We [educators] believe in a standard, and I think there are ways of making this, but not [through] one long test, and certainly not one this challenging…Why is it the teachers or the students [who are at fault]? Why is it nobody is really coming out full force at the school level and saying, “Take a look at this test? Maybe there’s something wrong with it.” Heaven knows, if I give a test and everybody in my class fails, I might start thinking, “Gee, maybe it’s a little above their level.” (Luna and Turner 86)

It is clear, from these two examples, that there are a number of teachers who believe that standardized tests are doing more harm than good in the classroom. As they are forced to implement a curriculum largely determined by the content of standardized tests, teachers are beginning to tire of the skewed priorities and the disrespectful treatment they are receiving from policymakers, as well as administrators, who are desperately trying to raise school scores.

Increased pressure is put on teachers who work at schools that have poor test results; they are put on even tighter ropes by administrators and are unable to have much freedom in the way that they teach (Henning 3; Kohn 27). This ultimately leads to the altered type of instruction that is being offered in American schools: teaching to the test. Many educators feel obligated to focus only on raising test scores and set aside other subjects for days, weeks, or even months.

Because the test essentially becomes the curriculum, both the content and the format of instruction are affected. For example, if students are to be tested with multiple choice questions on a standardized test, teachers may have students practice multiple-choice exercises beforehand. Similarly, teachers may skip a certain segment of a classroom lesson, while spending more time on a different section that is thought to be more significant and more likely to appear on the test. In the same way, educators may cut back on reading to make room for writing; it all depends on what they think will be emphasized on the test (Herman and Golan 9; Kohn 29).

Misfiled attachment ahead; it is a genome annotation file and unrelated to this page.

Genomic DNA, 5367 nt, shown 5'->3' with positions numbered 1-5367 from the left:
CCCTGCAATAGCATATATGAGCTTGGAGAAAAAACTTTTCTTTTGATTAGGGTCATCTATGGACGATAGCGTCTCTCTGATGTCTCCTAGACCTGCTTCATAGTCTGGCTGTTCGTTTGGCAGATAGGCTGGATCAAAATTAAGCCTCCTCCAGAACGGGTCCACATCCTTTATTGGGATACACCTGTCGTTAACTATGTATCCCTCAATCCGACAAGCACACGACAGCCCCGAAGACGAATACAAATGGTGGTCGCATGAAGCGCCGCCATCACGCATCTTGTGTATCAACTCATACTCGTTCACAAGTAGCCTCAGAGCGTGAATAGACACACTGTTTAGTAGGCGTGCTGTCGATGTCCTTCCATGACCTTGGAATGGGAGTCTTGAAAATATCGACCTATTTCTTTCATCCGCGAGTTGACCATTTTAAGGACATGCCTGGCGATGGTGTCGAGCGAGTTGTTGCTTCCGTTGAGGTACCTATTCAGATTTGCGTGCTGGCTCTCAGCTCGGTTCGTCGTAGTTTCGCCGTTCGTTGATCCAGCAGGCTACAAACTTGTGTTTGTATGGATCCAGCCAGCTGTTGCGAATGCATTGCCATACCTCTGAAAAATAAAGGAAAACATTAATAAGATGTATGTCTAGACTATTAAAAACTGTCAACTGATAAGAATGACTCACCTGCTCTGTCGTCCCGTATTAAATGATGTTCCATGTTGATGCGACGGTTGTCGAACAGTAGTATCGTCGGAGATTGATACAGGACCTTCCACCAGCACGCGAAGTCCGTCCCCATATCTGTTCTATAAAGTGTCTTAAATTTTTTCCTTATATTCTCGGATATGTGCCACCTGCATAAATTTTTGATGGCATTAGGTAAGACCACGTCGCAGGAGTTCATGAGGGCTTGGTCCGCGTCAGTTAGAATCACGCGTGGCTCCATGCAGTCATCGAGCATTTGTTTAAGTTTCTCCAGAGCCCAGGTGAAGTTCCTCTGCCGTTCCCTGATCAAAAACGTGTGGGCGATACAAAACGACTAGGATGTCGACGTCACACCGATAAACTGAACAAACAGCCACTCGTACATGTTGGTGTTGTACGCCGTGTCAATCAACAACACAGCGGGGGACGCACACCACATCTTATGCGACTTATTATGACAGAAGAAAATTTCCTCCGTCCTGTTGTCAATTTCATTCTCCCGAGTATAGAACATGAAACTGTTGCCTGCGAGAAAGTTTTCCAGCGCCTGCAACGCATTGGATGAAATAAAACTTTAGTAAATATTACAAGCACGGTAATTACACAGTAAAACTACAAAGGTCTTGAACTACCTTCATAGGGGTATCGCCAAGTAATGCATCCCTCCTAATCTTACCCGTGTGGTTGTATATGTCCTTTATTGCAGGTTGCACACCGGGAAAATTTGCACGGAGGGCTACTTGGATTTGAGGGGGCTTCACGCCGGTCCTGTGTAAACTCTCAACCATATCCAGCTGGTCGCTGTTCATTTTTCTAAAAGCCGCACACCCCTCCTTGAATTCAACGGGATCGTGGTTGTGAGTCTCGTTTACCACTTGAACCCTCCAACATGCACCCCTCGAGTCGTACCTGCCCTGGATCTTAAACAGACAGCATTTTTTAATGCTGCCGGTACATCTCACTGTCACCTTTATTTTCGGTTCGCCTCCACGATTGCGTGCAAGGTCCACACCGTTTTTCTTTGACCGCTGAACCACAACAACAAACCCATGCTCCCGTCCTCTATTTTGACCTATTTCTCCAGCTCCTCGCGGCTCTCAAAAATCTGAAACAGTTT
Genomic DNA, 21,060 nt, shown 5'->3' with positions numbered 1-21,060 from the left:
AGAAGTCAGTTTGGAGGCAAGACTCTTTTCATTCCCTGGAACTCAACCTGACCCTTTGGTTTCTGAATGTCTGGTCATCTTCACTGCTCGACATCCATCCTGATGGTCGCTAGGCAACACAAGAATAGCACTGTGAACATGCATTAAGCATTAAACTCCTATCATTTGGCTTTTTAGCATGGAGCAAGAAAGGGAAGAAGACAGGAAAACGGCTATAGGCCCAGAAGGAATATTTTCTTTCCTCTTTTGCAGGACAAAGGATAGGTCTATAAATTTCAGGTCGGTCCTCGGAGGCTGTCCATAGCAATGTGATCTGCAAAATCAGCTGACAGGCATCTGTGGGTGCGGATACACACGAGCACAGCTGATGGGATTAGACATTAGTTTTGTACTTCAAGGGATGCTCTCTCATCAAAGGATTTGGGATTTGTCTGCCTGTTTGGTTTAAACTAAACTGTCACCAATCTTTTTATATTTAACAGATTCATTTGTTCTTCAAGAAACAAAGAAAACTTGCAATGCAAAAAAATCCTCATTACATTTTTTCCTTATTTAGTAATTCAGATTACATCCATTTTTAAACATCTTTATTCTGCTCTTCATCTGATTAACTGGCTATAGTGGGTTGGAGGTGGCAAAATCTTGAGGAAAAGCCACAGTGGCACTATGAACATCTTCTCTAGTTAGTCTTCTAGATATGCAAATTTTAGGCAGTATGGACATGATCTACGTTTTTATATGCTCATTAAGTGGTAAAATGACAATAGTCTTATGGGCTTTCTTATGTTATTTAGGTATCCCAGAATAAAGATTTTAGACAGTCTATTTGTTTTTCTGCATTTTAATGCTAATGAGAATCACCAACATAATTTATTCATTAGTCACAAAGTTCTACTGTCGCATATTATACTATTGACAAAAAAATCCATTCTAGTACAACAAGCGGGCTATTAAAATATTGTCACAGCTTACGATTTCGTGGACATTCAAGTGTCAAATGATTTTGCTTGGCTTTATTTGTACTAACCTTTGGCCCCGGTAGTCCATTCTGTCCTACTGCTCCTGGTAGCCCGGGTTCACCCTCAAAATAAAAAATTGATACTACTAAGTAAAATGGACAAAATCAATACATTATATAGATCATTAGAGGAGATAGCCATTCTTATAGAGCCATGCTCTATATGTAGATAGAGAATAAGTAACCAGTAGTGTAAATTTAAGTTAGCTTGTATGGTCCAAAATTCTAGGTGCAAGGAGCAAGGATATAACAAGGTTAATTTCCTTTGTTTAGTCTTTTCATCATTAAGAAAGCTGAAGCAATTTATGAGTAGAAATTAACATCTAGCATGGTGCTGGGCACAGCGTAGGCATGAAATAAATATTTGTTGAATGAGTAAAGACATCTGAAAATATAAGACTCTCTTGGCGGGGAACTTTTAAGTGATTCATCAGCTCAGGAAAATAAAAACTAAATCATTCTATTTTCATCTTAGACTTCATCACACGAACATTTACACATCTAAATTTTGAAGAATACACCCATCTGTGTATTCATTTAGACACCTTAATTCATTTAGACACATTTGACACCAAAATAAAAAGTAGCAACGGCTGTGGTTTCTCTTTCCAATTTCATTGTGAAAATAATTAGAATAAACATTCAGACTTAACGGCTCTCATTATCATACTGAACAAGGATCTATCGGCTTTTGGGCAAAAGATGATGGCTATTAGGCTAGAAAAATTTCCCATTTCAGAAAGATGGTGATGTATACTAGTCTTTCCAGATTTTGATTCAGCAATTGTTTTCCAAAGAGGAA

Many educators, test advocates, and similar professionals suggest a number of different alternatives to standardized testing. Specifically, Gary Natriello and Aaron Pallas discuss four of these solutions in their article The Development and Impact of High Stakes Testing. First, to understand more fully the consequences of high-stakes testing and the general assessment process on students and their performance, more research programs can be developed. Although many studies have been conducted to date, there are still areas of standardized testing that need to be explored. Perhaps implementing additional programs to monitor the success of mandated tests would be good solution to the nationwide debate.

The second action that can be taken, they suggest, is to “explore more aggressively the capacity of high-stakes and other tests and assessments to reflect the full range of human capabilities” (38). Further research and studies are needed to assess the effects of such tests and determine what the best course of action is regarding testing students’ knowledge and measuring their success. Another possibility to solve the standardized testing debate, according to Natriello and Pallas, is to expand the human capacity conceptions beyond those typical of mainstream tests. This means that not only should tests be more focused, but they should also reflect the student as an individual, while, at the same time, incorporating workplace skills that are necessary in the world outside of high school.

The final solution Natriello and Pallas have developed, in regards to standardized testing, is to “continue to use the results of high-stakes tests to reflect back on the system and its obligations to provide equal opportunity for learning, in effect making the stakes for policymakers no less high than we make them for eighteen-year-old high school students” (38). This alternative would allow policymakers to understand the consequences of state-mandated tests and would, more importantly, make them accountable for the success of students and teachers alike. The four solutions proposed by Natriello and Pallas are a mere guideline to what could happen in the future to ensure that standardized tests do not become the entire curriculum and the be-all and end-all of education.